September 6, 2013

Fact Checker: Obama and the 'red line' on Syria's chemical weapons

How can the president say he did not create a 'red line' when his statement last year about a 'red line' is one of the most famous statements of his presidency?

By Glenn Kessler / The Washington Post

"I didn't set a red line. The world set a red line."

— President Barack Obama, news conference in Stockholm, Sept. 4, 2013

"We have been very clear to the Assad regime, but also to other players on the ground, that a red line for us is we start seeing a whole bunch of chemical weapons moving around or being utilized. That would change my calculus. That would change my equation."

— Obama, remarks to reporters, August 20, 2012

This is a puzzler. How can the president say he did not create a "red line" when his statement last year about a "red line" is one of the most famous statements of his presidency? We've certainly received many tweets and emails from readers about it.

It's not quite so simple. The "red line" has been rhetorically troublesome for the president ever since he uttered those words about a year ago — apparently to the surprise of his aides. Let's see what the fuss is about.

Obama's initial comment was prompted by this question:

"Mr. President, could you update us on your latest thinking of where you think things are in Syria, and in particular, whether you envision using U.S. military, if simply for nothing else, the safe keeping of the chemical weapons, and if you're confident that the chemical weapons are safe?"

Note that the question has to do with whether the Syrian government has enough controls on its stockpile of chemical weapons that such weapons would not fall in the hands of terrorist groups. Obama gave a long answer, but here's the key section:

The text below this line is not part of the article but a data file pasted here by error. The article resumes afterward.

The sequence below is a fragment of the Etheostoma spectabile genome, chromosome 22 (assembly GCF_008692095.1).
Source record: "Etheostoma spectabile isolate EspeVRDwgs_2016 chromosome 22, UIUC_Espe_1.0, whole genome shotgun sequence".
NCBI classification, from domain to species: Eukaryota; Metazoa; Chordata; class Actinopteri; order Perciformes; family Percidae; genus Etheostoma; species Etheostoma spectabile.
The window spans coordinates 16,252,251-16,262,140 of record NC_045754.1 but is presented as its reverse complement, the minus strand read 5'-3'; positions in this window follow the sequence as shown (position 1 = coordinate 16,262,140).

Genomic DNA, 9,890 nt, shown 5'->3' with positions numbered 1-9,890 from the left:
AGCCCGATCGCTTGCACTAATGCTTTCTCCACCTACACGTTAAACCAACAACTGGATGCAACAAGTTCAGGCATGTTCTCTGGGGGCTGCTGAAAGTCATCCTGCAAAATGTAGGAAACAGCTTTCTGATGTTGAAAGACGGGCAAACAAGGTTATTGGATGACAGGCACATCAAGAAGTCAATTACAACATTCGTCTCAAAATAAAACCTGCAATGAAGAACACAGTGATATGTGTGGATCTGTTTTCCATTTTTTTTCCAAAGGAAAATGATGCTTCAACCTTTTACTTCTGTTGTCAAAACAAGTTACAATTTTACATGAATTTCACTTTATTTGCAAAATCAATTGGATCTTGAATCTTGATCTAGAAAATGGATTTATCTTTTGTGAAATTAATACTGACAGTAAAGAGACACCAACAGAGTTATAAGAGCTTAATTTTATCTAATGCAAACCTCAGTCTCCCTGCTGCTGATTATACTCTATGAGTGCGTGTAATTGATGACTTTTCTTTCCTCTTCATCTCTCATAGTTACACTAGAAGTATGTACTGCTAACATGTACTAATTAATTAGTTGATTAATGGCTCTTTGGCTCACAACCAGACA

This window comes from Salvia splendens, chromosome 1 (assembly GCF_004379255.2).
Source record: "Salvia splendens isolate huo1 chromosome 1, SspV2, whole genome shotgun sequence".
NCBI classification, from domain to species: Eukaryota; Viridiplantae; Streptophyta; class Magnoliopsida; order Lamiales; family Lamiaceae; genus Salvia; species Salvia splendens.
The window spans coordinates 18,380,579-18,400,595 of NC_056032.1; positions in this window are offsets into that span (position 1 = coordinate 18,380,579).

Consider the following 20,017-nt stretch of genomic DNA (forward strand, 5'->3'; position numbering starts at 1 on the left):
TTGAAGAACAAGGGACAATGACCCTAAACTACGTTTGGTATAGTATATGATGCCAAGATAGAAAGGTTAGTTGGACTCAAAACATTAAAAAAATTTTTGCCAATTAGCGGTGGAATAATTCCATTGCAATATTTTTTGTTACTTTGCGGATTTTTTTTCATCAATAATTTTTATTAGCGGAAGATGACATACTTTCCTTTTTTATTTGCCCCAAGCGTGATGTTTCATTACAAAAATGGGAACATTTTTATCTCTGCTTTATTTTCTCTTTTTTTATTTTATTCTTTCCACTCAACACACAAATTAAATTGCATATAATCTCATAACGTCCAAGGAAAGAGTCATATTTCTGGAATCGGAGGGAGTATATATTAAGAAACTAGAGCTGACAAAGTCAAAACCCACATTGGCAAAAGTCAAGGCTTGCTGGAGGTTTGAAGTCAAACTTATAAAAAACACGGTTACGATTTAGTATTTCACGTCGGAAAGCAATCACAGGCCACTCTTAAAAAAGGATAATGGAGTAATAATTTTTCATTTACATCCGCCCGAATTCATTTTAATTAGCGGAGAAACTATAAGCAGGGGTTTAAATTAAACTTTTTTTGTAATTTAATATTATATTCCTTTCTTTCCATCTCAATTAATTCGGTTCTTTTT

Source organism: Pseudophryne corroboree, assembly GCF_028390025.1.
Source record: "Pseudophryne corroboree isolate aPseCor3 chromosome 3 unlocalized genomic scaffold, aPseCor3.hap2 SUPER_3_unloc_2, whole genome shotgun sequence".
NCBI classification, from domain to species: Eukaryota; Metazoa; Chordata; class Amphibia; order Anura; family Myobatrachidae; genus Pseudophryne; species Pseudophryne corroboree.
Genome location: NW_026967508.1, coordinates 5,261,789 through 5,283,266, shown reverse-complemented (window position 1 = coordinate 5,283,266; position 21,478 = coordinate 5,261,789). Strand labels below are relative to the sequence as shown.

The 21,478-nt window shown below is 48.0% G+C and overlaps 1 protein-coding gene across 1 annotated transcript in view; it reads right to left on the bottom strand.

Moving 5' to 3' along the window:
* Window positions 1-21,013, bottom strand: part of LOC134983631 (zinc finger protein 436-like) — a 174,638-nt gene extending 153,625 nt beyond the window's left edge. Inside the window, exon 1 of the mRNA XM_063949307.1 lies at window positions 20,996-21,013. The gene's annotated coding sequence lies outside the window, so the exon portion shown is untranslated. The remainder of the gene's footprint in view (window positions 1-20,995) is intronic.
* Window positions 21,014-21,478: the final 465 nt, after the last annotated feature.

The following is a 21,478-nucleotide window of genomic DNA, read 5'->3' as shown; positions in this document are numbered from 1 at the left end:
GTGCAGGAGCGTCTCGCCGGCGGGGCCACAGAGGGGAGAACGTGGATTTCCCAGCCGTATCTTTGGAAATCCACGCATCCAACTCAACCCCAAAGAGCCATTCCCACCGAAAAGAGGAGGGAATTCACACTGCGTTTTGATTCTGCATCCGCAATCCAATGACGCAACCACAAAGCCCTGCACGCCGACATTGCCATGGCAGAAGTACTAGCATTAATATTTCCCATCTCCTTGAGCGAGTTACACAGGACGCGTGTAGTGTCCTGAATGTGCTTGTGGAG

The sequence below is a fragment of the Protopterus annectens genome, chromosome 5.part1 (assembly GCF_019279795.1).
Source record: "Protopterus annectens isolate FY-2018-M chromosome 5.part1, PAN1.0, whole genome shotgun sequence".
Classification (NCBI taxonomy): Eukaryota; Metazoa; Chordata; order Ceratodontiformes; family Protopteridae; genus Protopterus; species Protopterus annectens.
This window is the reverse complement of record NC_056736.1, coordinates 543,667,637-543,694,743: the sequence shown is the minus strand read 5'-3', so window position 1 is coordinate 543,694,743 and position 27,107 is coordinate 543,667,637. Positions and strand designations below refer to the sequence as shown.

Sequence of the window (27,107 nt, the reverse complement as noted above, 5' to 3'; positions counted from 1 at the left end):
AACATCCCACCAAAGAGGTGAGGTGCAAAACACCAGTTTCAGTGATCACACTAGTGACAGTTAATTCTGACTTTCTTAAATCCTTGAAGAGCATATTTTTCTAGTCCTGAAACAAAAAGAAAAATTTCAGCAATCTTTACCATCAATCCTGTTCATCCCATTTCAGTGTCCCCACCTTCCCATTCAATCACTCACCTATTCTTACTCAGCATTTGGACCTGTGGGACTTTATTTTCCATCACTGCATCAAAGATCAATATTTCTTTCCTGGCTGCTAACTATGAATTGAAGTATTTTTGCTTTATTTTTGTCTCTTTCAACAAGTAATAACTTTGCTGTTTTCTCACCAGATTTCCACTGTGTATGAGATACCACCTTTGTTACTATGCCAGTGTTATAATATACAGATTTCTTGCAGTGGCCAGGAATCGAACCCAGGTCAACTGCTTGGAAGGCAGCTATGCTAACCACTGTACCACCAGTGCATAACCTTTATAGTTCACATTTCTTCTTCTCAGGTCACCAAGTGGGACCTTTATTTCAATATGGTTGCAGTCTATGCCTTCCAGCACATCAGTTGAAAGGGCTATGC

"I have, at this point, not ordered military engagement in the situation. But the point that you made about chemical and biological weapons is critical. That's an issue that doesn't just concern Syria; it concerns our close allies in the region, including Israel. It concerns us. We cannot have a situation where chemical or biological weapons are falling into the hands of the wrong people.

"We have been very clear to the Assad regime, but also to other players on the ground, that a red line for us is we start seeing a whole bunch of chemical weapons moving around or being utilized. That would change my calculus. That would change my equation."

Obama's formulation is very loose and informal, focused mainly on the question of movement of chemical weapons: "a red line for us is we start seeing a whole bunch of chemical weapons moving around or being utilized."

When I was a diplomatic correspondent for The Washington Post, one rule of thumb was that prepared statements should be given more weight than off-hand statements at news conferences. Prepared statements often were the result of careful staff discussions and thus generally provided a better sense of the actual policies of an administration. Of course, talking points at news conferences can also be the result of staff discussions, but they may not always be delivered correctly.

Indeed, the New York Times later reported that Obama had stunned his aides with his "unscripted" language. The Times said that his comments were made "to the surprise of some of the advisers who had attended the weekend meetings and wondered where the 'red line' came from. With such an evocative phrase, the president had defined his policy in a way some advisers wish they could take back."

(Continued on page 2)

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